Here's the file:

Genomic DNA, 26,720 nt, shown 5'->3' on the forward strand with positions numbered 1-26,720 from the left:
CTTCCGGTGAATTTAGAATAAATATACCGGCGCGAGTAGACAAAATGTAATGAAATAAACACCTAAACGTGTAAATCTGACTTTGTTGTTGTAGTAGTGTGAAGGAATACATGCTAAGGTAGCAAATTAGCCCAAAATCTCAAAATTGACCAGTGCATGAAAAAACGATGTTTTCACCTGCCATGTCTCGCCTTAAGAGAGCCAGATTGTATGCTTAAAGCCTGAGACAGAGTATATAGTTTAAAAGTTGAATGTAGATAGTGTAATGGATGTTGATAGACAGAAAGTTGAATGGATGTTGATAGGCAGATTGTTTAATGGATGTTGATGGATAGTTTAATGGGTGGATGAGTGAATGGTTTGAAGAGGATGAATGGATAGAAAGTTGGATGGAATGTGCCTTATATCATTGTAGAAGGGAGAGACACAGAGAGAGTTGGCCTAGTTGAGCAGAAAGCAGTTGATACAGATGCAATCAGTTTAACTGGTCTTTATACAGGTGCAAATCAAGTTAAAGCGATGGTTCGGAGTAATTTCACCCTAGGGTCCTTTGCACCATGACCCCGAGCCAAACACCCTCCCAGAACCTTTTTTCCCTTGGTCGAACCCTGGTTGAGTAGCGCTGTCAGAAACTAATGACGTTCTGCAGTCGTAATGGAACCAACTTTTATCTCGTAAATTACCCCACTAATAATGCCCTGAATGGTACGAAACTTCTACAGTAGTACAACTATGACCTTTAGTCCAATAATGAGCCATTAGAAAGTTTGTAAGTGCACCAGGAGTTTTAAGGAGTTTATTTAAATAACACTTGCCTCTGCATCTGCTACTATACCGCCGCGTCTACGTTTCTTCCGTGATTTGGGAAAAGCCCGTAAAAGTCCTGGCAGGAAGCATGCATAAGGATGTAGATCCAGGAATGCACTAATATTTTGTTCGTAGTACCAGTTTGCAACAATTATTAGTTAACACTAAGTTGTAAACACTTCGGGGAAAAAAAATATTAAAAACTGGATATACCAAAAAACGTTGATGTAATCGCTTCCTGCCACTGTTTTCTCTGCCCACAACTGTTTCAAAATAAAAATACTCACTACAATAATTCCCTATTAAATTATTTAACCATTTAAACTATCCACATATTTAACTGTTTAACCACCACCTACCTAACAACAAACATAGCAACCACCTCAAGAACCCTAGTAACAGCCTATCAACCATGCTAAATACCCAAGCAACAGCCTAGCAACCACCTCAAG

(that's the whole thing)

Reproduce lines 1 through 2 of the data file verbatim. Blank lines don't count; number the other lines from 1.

Genomic DNA, 26,720 nt, shown 5'->3' on the forward strand with positions numbered 1-26,720 from the left:
CTTCCGGTGAATTTAGAATAAATATACCGGCGCGAGTAGACAAAATGTAATGAAATAAACACCTAAACGTGTAAATCTGACTTTGTTGTTGTAGTAGTGTGAAGGAATACATGCTAAGGTAGCAAATTAGCCCAAAATCTCAAAATTGACCAGTGCATGAAAAAACGATGTTTTCACCTGCCATGTCTCGCCTTAAGAGAGCCAGATTGTATGCTTAAAGCCTGAGACAGAGTATATAGTTTAAAAGTTGAATGTAGATAGTGTAATGGATGTTGATAGACAGAAAGTTGAATGGATGTTGATAGGCAGATTGTTTAATGGATGTTGATGGATAGTTTAATGGGTGGATGAGTGAATGGTTTGAAGAGGATGAATGGATAGAAAGTTGGATGGAATGTGCCTTATATCATTGTAGAAGGGAGAGACACAGAGAGAGTTGGCCTAGTTGAGCAGAAAGCAGTTGATACAGATGCAATCAGTTTAACTGGTCTTTATACAGGTGCAAATCAAGTTAAAGCGATGGTTCGGAGTAATTTCACCCTAGGGTCCTTTGCACCATGACCCCGAGCCAAACACCCTCCCAGAACCTTTTTTCCCTTGGTCGAACCCTGGTTGAGTAGCGCTGTCAGAAACTAATGACGTTCTGCAGTCGTAATGGAACCAACTTTTATCTCGTAAATTACCCCACTAATAATGCCCTGAATGGTACGAAACTTCTACAGTAGTACAACTATGACCTTTAGTCCAATAATGAGCCATTAGAAAGTTTGTAAGTGCACCAGGAGTTTTAAGGAGTTTATTTAAATAACACTTGCCTCTGCATCTGCTACTATACCGCCGCGTCTACGTTTCTTCCGTGATTTGGGAAAAGCCCGTAAAAGTCCTGGCAGGAAGCATGCATAAGGATGTAGATCCAGGAATGCACTAATATTTTGTTCGTAGTACCAGTTTGCAACAATTATTAGTTAACACTAAGTTGTAAACACTTCGGGGAAAAAAAATATTAAAAACTGGATATACCAAAAAACGTTGATGTAATCGCTTCCTGCCACTGTTTTCTCTGCCCACAACTGTTTCAAAATAAAAATACTCACTACAATAATTCCCTATTAAATTATTTAACCATTTAAACTATCCACATATTTAACTGTTTAACCACCACCTACCTAACAACAAACATAGCAACCACCTCAAGAACCCTAGTAACAGCCTATCAACCATGCTAAATACCCAAGCAACAGCCTAGCAACCACCTCAAG